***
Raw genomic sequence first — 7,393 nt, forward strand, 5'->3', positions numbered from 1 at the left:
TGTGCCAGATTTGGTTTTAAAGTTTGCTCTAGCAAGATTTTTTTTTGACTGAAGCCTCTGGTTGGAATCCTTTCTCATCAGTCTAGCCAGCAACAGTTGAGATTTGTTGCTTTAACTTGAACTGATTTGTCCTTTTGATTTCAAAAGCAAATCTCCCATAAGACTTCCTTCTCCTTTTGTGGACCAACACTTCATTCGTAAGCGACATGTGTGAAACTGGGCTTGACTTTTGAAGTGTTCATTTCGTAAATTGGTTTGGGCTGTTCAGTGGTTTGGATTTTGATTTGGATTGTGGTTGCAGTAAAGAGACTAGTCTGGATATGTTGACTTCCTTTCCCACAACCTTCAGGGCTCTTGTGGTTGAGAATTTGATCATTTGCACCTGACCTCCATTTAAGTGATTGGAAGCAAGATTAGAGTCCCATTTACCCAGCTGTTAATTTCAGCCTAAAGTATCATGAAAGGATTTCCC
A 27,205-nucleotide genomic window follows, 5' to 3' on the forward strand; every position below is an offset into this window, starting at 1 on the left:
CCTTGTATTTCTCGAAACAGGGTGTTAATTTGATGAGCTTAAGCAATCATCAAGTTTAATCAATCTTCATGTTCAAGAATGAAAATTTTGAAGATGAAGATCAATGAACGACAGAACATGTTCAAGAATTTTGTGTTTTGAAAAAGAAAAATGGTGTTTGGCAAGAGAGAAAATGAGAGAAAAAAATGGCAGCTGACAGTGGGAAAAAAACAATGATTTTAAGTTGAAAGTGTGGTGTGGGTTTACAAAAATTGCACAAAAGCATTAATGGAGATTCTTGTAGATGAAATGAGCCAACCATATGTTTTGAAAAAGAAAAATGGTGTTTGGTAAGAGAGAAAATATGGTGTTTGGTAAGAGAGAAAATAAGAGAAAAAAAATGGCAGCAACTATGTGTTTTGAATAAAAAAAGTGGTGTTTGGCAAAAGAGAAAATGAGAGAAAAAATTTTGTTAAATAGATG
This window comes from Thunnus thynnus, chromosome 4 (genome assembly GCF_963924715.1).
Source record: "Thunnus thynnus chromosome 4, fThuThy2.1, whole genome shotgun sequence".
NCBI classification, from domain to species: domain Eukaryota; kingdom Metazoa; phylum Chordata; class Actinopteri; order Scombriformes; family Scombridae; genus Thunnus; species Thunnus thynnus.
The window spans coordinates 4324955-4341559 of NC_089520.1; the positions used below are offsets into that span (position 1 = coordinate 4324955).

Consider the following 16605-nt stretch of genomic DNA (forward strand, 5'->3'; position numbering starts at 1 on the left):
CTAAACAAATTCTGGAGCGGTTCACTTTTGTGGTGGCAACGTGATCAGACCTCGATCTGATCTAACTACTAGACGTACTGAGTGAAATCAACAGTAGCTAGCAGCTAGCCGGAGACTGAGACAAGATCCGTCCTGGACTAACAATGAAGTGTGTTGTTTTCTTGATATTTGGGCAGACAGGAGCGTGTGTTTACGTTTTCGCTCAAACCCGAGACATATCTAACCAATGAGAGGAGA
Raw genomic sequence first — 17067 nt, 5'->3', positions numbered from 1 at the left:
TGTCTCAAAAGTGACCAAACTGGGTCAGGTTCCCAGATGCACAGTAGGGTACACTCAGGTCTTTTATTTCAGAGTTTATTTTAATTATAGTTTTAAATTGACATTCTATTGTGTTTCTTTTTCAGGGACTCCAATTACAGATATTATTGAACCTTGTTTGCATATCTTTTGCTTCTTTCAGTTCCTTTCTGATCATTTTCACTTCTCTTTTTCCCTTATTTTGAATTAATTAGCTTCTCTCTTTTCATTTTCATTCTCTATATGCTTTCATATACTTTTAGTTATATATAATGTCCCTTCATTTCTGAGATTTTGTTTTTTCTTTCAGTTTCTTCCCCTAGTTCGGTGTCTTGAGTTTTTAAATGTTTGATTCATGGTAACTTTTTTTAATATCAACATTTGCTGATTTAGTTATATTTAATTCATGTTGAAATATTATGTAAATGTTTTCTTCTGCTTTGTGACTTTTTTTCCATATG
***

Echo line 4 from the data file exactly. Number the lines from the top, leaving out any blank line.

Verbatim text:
CCTTGTATTTCTCGAAACAGGGTGTTAATTTGATGAGCTTAAGCAATCATCAAGTTTAATCAATCTTCATGTTCAAGAATGAAAATTTTGAAGATGAAGATCAATGAACGACAGAACATGTTCAAGAATTTTGTGTTTTGAAAAAGAAAAATGGTGTTTGGCAAGAGAGAAAATGAGAGAAAAAAATGGCAGCTGACAGTGGGAAAAAAACAATGATTTTAAGTTGAAAGTGTGGTGTGGGTTTACAAAAATTGCACAAAAGCATTAATGGAGATTCTTGTAGATGAAATGAGCCAACCATATGTTTTGAAAAAGAAAAATGGTGTTTGGTAAGAGAGAAAATATGGTGTTTGGTAAGAGAGAAAATAAGAGAAAAAAAATGGCAGCAACTATGTGTTTTGAATAAAAAAAGTGGTGTTTGGCAAAAGAGAAAATGAGAGAAAAAATTTTGTTAAATAGATG